Finding Success

A few years later, in 2016, Bernhardt and Kondex circled back on LED technology and decided to bring in another fixture to test. Upon finding energy consumption claims were accurate, the company decided to proceed with a test installation in one of its warehouses.

By that time, Bernhardt noted, the cost of LED fixtures had really plummeted. In addition, Kondex officials liked what they saw from the data they collected in terms of energy and cost savings. The company then moved forward with an installation of 68 fixtures in a warehouse area where there wasn’t a continuous flow of traffic.

“With motion sensors, it provided a significant reduction of energy and was less than a two-year payback,” said Bernhardt. “Actually, about a year, because the lighting is off most of the time, thanks in large part to daylight harvesting from floor-to-ceiling windows.”

The success of the project emboldened Kondex officials, who found another LED fixture manufacturer that offered an even better price point and greater performance than the company received with the initial 68. The company promptly bought 73 and installed them in the plant.

“And of course, in those areas, we decided not to use motion detection,” said Bernhardt. “So, when we moved into the plant, the return on investment was still very good. Instead of being 1.1 years, it was around two years, which is arguably a very aggressive return on investment.”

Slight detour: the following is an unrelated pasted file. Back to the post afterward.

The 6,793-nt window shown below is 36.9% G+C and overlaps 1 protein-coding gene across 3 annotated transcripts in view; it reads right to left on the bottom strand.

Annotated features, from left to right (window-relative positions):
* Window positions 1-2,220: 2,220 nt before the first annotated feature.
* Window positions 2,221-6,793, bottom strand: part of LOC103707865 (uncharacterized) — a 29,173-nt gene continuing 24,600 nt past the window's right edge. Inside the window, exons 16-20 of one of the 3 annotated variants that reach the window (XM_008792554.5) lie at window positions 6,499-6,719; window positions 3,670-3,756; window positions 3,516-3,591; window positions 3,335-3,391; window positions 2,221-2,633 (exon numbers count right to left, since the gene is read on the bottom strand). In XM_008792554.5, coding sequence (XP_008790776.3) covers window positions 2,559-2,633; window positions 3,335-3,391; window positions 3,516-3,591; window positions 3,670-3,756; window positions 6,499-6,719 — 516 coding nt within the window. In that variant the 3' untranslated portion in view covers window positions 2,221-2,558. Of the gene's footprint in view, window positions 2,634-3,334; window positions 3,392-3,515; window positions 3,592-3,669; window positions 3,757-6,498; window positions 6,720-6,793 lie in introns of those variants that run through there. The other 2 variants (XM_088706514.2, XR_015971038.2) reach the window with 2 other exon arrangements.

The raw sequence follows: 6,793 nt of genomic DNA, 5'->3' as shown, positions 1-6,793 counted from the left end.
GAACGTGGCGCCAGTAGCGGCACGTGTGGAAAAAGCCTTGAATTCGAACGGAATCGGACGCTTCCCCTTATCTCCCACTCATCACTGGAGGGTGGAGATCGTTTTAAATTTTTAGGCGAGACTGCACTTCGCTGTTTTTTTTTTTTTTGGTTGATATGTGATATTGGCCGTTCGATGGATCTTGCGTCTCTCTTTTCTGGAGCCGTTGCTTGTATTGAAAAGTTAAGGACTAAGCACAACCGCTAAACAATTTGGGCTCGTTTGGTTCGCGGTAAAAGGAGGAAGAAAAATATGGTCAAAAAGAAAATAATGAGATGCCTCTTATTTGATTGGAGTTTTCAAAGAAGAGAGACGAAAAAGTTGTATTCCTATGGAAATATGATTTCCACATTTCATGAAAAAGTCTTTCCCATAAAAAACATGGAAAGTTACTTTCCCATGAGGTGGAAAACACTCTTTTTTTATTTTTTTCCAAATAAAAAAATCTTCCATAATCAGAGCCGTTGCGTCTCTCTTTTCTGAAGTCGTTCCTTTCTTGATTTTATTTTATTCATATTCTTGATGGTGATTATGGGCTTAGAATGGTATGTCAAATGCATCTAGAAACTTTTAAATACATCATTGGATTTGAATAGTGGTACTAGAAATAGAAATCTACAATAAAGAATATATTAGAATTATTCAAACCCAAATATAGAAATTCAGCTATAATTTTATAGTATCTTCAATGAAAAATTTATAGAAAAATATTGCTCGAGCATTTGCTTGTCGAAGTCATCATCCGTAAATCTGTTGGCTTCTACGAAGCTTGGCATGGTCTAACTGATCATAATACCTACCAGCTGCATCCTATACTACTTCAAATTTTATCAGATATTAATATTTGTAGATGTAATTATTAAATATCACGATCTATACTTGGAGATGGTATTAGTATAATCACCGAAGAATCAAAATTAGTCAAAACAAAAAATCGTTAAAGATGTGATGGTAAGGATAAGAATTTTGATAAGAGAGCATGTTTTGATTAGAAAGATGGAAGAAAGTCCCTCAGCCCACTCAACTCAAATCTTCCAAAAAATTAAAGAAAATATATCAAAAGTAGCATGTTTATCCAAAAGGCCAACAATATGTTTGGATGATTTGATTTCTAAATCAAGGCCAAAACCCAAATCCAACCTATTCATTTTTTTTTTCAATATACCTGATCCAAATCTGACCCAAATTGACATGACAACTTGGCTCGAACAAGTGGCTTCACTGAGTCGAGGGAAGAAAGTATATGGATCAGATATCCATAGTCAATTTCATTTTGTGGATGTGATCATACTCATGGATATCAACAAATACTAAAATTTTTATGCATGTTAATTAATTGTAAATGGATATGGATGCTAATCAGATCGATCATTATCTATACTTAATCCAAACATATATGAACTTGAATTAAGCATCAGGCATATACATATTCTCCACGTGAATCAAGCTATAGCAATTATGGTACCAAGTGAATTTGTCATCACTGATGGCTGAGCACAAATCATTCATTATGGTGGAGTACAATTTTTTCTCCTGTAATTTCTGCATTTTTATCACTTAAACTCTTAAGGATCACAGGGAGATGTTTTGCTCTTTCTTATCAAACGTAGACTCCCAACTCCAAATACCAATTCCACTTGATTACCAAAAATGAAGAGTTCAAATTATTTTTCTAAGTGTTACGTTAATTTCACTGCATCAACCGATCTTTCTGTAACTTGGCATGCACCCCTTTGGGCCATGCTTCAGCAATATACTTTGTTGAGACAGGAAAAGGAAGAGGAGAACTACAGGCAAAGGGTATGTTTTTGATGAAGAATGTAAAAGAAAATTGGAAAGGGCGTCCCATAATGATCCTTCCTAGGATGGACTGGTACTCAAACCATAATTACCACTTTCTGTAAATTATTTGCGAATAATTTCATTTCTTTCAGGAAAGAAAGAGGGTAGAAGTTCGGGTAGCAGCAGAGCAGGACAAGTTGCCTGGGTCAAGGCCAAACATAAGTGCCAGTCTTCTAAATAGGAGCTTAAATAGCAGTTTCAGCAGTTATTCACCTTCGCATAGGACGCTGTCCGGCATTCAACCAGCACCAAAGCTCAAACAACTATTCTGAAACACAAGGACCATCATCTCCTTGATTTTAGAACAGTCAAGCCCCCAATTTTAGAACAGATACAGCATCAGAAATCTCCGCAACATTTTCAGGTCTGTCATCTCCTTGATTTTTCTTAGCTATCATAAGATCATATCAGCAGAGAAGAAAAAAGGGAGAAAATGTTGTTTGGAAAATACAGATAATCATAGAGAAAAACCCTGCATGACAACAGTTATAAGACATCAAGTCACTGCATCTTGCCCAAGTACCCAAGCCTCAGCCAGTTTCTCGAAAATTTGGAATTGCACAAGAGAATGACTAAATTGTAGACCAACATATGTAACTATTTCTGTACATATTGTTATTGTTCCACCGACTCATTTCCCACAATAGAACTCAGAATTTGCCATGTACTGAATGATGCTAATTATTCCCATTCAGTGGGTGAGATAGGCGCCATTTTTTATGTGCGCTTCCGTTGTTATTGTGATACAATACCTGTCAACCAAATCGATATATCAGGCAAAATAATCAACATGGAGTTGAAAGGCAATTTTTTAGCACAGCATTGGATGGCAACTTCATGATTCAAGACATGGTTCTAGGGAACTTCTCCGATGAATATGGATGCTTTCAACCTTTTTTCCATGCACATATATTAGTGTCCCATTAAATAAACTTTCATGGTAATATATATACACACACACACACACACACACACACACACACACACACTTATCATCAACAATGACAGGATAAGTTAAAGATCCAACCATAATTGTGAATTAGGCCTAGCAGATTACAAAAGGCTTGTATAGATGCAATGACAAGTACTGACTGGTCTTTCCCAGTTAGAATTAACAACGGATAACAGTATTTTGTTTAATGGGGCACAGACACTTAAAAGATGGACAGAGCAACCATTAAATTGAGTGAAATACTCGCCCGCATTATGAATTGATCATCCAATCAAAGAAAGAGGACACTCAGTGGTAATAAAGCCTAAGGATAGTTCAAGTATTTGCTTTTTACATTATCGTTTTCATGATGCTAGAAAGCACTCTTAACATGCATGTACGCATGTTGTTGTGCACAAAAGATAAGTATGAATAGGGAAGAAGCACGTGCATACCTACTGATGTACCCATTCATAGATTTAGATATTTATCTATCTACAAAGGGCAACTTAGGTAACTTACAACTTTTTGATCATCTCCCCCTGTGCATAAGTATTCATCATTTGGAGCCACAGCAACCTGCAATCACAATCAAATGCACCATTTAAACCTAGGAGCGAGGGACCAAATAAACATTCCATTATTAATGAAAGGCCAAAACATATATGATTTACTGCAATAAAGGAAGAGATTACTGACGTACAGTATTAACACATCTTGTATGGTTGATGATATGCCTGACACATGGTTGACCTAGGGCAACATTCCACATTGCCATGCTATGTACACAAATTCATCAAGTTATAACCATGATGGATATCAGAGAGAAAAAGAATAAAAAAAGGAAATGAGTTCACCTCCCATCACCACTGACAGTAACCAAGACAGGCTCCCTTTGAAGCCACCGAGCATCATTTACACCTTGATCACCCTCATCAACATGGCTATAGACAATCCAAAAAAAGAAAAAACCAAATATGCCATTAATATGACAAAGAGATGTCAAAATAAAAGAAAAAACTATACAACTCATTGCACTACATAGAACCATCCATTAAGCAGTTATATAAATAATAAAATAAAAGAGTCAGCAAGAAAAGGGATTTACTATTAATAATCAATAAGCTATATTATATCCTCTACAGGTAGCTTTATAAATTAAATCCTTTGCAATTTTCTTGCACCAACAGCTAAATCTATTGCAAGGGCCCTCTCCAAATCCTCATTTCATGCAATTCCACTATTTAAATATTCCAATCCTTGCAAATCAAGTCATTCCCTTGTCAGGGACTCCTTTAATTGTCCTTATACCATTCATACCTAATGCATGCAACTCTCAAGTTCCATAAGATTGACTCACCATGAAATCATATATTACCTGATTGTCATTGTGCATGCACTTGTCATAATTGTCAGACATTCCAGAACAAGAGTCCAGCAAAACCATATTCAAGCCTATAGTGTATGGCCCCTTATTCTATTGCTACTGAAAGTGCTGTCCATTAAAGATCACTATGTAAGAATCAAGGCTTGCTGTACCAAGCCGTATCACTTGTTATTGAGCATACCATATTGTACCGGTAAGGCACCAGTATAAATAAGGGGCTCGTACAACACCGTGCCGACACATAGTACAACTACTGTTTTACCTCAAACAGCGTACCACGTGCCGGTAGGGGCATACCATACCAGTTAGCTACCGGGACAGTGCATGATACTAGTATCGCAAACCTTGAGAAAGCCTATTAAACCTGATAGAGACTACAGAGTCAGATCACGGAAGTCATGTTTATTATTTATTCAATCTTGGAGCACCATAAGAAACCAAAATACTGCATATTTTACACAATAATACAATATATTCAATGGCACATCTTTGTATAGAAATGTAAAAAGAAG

Lastly, the company placed orders for 215 and 55 additional fixtures, with the goal of illuminating 180,000 square feet of plant and warehouse space.

“We’re about 99.9% LED light fixtures here at Kondex,” said Bernhardt, noting Kondex also installed LED lights in its facility sign, office areas, conference rooms and parking lot.”

Future Efforts and Lessons Learned

KondexDespite the success of the company’s various projects related to LED lighting, Kondex isn’t resting on its laurels. The company is planning to replace some of its older equipment with more energy-efficient options and has investigated ways in which it could improve its power factor to more effectively use the electricity it consumes.

All in all, Bernhardt said he’s learned a lot of lessons from his efforts in upgrading the company’s light fixtures. Most notably, he said, there is always a lot of work to be done when it comes to evaluating potential investments related to energy efficiency. And, because there can be skepticism from project stakeholders, it’s critical for organizations to be willing to start small and be able to visually demonstrate and document their savings.

“Measure what you start with, and start small before scaling up from there,” he continued. “But you have to get buy-in from everyone and ensure that what you’re recommending actually performs the way you expect it will. If you try and do too much, chances are it’ll be very disruptive.”